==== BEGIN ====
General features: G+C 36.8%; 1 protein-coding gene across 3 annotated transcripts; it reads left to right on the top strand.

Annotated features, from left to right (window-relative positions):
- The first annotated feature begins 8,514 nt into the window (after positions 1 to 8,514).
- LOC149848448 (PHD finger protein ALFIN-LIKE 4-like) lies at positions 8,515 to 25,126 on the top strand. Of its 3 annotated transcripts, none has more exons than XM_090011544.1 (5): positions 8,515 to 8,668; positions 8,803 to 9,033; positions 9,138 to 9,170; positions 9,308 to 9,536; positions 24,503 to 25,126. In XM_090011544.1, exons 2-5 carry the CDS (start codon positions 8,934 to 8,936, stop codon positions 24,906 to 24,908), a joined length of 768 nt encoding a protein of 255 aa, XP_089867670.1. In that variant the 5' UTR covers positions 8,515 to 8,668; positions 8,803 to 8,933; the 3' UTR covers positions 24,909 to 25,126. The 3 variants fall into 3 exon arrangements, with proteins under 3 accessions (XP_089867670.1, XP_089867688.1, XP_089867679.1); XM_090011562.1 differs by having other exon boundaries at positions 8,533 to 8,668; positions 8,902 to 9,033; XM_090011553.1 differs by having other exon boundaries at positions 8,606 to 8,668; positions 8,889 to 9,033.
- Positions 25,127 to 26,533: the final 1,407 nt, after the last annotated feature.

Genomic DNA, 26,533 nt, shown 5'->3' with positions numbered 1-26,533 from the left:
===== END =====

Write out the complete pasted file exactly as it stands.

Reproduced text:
General features: G+C 36.8%; 1 protein-coding gene across 3 annotated transcripts; it reads left to right on the top strand.

Annotated features, from left to right (window-relative positions):
- The first annotated feature begins 8,514 nt into the window (after positions 1 to 8,514).
- LOC149848448 (PHD finger protein ALFIN-LIKE 4-like) lies at positions 8,515 to 25,126 on the top strand. Of its 3 annotated transcripts, none has more exons than XM_090011544.1 (5): positions 8,515 to 8,668; positions 8,803 to 9,033; positions 9,138 to 9,170; positions 9,308 to 9,536; positions 24,503 to 25,126. In XM_090011544.1, exons 2-5 carry the CDS (start codon positions 8,934 to 8,936, stop codon positions 24,906 to 24,908), a joined length of 768 nt encoding a protein of 255 aa, XP_089867670.1. In that variant the 5' UTR covers positions 8,515 to 8,668; positions 8,803 to 8,933; the 3' UTR covers positions 24,909 to 25,126. The 3 variants fall into 3 exon arrangements, with proteins under 3 accessions (XP_089867670.1, XP_089867688.1, XP_089867679.1); XM_090011562.1 differs by having other exon boundaries at positions 8,533 to 8,668; positions 8,902 to 9,033; XM_090011553.1 differs by having other exon boundaries at positions 8,606 to 8,668; positions 8,889 to 9,033.
- Positions 25,127 to 26,533: the final 1,407 nt, after the last annotated feature.

Genomic DNA, 26,533 nt, shown 5'->3' with positions numbered 1-26,533 from the left: